March 6, 2008


Yale’s Lavarnway: Grand Marshal of Hit Parade

By Andrew Finley


In 2007, the best hitter in college baseball did not attend classes in California, Texas or Florida.


Ryan Lavarnway attends classes in New Haven, Conn., at Yale University. Last season, he led all Division I hitters with a .467 average.


Lavarnway is not just a singles hitter – he also led D-I with an .873 slugging percentage, with 32 of his 70 hits going for extra bases, including 14 home runs.


“He's got the one thing you can't teach, he's got power,” Yale coach John Stuper said.


Added Dartmouth coach Robert Whalen: “He's a very dangerous hitter, the kind you try not to let beat you if you can.


 Whalen also emphasized that Lavarnway possesses fantastic “plus plus” raw power. Stuper said he was the best position prospect he has coached in his 16 years at Yale.


In addition to his breakout season at the plate, Lavarnway became the Bulldogs' starting catcher in 2007, starting 30 games.


Lavarnway said he was recruited to Yale as a “hard-nosed defensive outfielder. Any offense I could provide would be gravy.”


A Yale assistant noticed him at a camp. “He was diving all over the place, really aggressive,” Stuper said.


Yale was the only Division I offer Lavarnway received, and since he had always planned on completing college, he was happy to sign at such an excellent academic institution. When he hit .482 during his senior season at El Camino Real High School in Woodland Hills, Calif., after growing 6 inches during his junior year, it was too late for other schools to try to snatch him away. He received some attention from professional scouts but was committed to attending college.


In 2006 Lavarnway, was the starting right fielder and delivered a solid, if unspectacular season as a freshman. He hit .281 with six home runs and 25 RBI while playing a solid right field.


“He doesn't run great, but gets good jumps and takes good routes,” Stuper said. “He was a good defensive outfielder.”


That winter, Lavarnway asked the coaching staff for an opportunity to catch, and caught some bullpen sessions in the spring. The coaching staff liked the way he received the ball and noticed he had good hands.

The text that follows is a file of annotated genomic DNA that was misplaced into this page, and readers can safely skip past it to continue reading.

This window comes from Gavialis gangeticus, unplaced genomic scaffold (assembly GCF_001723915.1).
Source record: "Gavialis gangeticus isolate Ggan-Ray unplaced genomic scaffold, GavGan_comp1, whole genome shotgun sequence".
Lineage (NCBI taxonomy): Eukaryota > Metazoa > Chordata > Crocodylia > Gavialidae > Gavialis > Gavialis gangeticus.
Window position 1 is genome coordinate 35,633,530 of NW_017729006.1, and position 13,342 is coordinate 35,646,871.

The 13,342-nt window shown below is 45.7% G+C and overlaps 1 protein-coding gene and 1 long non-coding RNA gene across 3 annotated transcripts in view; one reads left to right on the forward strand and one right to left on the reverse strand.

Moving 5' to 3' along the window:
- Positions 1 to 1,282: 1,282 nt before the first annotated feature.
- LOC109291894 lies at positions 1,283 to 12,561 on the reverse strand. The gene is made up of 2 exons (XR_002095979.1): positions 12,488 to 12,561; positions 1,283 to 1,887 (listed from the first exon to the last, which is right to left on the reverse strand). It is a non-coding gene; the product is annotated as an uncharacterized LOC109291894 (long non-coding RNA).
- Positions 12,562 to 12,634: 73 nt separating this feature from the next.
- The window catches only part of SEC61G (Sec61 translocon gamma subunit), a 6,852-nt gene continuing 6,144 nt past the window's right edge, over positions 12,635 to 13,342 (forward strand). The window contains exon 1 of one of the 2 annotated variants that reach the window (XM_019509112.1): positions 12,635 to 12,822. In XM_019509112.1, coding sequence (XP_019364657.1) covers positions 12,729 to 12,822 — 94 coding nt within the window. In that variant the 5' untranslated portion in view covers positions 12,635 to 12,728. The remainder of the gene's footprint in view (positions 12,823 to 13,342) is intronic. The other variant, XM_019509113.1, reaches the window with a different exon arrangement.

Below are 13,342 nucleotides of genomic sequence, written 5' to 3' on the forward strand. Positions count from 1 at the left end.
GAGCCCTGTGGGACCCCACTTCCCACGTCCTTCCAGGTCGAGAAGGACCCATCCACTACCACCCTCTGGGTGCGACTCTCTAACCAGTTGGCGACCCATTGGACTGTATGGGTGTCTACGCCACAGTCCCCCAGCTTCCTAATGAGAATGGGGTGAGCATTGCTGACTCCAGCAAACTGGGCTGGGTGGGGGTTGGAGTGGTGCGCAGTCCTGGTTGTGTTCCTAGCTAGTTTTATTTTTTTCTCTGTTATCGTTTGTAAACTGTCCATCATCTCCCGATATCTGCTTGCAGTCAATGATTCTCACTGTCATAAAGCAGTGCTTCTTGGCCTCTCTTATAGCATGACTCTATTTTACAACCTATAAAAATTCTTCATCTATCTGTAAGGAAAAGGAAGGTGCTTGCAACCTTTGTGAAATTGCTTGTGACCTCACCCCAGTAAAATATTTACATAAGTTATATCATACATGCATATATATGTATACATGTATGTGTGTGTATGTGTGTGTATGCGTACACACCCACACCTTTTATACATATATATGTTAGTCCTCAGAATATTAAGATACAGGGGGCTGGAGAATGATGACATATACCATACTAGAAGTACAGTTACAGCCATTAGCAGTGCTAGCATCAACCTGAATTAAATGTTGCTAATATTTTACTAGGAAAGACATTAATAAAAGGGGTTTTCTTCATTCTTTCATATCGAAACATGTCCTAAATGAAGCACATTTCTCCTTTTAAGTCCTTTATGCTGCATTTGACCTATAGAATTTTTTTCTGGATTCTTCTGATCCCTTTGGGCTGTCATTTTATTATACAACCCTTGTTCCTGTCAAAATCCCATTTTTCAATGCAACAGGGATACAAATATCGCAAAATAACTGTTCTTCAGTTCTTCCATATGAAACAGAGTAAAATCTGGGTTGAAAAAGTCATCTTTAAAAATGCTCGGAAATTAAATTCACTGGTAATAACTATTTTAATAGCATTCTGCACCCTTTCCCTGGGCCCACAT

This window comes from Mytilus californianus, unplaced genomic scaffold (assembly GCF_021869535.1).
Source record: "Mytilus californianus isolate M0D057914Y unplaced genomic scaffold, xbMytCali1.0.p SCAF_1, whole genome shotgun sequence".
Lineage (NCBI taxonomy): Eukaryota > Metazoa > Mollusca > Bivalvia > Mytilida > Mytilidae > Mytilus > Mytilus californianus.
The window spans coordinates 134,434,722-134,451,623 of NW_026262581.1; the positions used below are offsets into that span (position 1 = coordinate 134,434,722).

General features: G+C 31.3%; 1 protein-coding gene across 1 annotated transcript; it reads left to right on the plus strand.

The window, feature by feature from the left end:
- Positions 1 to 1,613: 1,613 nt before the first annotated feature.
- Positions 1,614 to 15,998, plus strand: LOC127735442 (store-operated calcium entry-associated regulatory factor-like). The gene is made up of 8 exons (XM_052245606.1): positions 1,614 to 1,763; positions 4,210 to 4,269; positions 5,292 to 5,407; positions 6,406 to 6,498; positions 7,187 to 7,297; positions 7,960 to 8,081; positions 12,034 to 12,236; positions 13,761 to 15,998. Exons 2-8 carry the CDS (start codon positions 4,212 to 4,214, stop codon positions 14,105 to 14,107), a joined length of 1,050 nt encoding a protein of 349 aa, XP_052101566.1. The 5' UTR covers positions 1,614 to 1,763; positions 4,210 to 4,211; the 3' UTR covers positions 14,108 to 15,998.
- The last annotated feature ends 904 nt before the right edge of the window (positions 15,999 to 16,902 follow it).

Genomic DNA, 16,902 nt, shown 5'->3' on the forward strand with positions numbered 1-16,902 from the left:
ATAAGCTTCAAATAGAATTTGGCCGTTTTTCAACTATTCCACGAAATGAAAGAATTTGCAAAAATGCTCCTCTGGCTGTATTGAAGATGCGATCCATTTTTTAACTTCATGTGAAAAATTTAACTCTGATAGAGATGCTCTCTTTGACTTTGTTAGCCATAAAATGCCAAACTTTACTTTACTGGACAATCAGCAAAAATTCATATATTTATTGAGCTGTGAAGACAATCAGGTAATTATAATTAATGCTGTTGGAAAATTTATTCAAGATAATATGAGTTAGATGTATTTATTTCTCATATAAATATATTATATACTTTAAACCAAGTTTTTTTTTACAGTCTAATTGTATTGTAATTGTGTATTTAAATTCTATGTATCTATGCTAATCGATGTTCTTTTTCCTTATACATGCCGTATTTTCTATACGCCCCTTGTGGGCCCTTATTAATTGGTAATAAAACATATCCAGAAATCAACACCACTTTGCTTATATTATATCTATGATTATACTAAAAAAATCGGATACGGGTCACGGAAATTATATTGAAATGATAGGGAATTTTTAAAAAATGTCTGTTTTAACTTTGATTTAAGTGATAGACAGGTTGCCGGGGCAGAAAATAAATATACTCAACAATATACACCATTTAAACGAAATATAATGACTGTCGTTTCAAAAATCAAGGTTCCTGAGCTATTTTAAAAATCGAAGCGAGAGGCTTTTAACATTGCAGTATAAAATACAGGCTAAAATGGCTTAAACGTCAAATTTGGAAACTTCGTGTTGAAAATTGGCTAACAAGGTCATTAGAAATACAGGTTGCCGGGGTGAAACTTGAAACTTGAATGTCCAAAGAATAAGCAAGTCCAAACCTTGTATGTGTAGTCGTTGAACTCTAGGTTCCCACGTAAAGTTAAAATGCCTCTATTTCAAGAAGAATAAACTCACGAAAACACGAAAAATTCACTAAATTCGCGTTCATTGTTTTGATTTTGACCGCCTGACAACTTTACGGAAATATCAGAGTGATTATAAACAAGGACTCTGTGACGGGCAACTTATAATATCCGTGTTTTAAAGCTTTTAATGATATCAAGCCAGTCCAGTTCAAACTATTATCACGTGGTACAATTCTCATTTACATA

Meanwhile, Lavarnway had devoted himself to training during the offseason. Lavarnway, who is 6-3, now weighs in at about 230 pounds after arriving on campus at about 200, according to Stuper.


“It's mandatory for the players to be in the weight room three or four times a week, and he has taken that to the nth degree,” his coach said.


In 2007, the Bulldogs found a new catcher.


“The transition was difficult physically at first,” Lavarnway said. “I love catching. “The mental focus as a catcher is much greater, knowing what a pitcher needs to know about their mechanics or needs to hear. This is the stuff that I love about baseball.”


Of course, during 2007 Lavarnway also was becoming the most dangerous offensive player in the Ivy League and one of the best in the country. He was named to Baseball America's All-American Third Team.


“He has good hitting skills for a kid with plus-plus power,” Whalen said.


Added Stuper: “You hope kids improve, but you never dream that he could improve this much.”


Even as Lavarnway was having a terrific offensive season, he was improving his defensive work at the most demanding position on the diamond. Stuper noted that his footwork improved every day and continues to get better. He also has good arm strength and accuracy.


“I think he's going to catch at the next level, and most scouts I talk to agree,” Stuper said.


Lavarnway also has become a team leader. The pitching staff enjoys throwing to him, and he has developed a knack for saying the right thing or staying quiet to keep a pitcher focused, Stuper – former big league pitcher – said.


“Something that can go unnoticed for young leaders is personal relationships on and off the field, knowing what makes your teammates tick,” Lavarnway said.


Attending Yale has also been a good experience.


“The fact that student-athletes at Yale don't get any special privileges says a lot about the institution,” he said.


Students must graduate in four years, so they cannot avoid a full class load.


 “It really teaches you some life skills,” Lavarnway said.


The Ivy League has no scholarships, so schools typically do not get finished products, according to Stuper. In addition, they have to recruit the brightest students in the country.


 “We try to develop these kids as players and people,” Stuper said. “It's really rewarding with a guy like Ryan.”